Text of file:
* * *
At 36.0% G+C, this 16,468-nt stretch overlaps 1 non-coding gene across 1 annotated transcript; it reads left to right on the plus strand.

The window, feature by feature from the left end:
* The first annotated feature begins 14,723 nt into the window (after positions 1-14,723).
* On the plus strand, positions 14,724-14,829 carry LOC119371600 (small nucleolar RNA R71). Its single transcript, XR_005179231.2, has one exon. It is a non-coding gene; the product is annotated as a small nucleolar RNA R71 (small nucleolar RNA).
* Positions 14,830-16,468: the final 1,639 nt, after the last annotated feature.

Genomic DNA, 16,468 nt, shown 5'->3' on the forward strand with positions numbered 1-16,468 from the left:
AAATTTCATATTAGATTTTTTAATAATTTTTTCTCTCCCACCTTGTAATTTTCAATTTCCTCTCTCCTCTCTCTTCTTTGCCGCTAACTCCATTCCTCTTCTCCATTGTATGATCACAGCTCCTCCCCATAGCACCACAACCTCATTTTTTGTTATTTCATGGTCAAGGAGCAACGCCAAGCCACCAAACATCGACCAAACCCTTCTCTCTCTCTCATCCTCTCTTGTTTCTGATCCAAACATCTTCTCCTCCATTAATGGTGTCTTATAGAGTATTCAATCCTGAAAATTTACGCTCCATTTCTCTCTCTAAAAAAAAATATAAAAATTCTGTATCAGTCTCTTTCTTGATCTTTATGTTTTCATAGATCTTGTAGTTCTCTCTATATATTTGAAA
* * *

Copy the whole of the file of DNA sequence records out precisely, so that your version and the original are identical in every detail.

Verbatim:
At 36.0% G+C, this 16,468-nt stretch overlaps 1 non-coding gene across 1 annotated transcript; it reads left to right on the plus strand.

The window, feature by feature from the left end:
* The first annotated feature begins 14,723 nt into the window (after positions 1-14,723).
* On the plus strand, positions 14,724-14,829 carry LOC119371600 (small nucleolar RNA R71). Its single transcript, XR_005179231.2, has one exon. It is a non-coding gene; the product is annotated as a small nucleolar RNA R71 (small nucleolar RNA).
* Positions 14,830-16,468: the final 1,639 nt, after the last annotated feature.

Genomic DNA, 16,468 nt, shown 5'->3' on the forward strand with positions numbered 1-16,468 from the left:
AAATTTCATATTAGATTTTTTAATAATTTTTTCTCTCCCACCTTGTAATTTTCAATTTCCTCTCTCCTCTCTCTTCTTTGCCGCTAACTCCATTCCTCTTCTCCATTGTATGATCACAGCTCCTCCCCATAGCACCACAACCTCATTTTTTGTTATTTCATGGTCAAGGAGCAACGCCAAGCCACCAAACATCGACCAAACCCTTCTCTCTCTCTCATCCTCTCTTGTTTCTGATCCAAACATCTTCTCCTCCATTAATGGTGTCTTATAGAGTATTCAATCCTGAAAATTTACGCTCCATTTCTCTCTCTAAAAAAAAATATAAAAATTCTGTATCAGTCTCTTTCTTGATCTTTATGTTTTCATAGATCTTGTAGTTCTCTCTATATATTTGAAA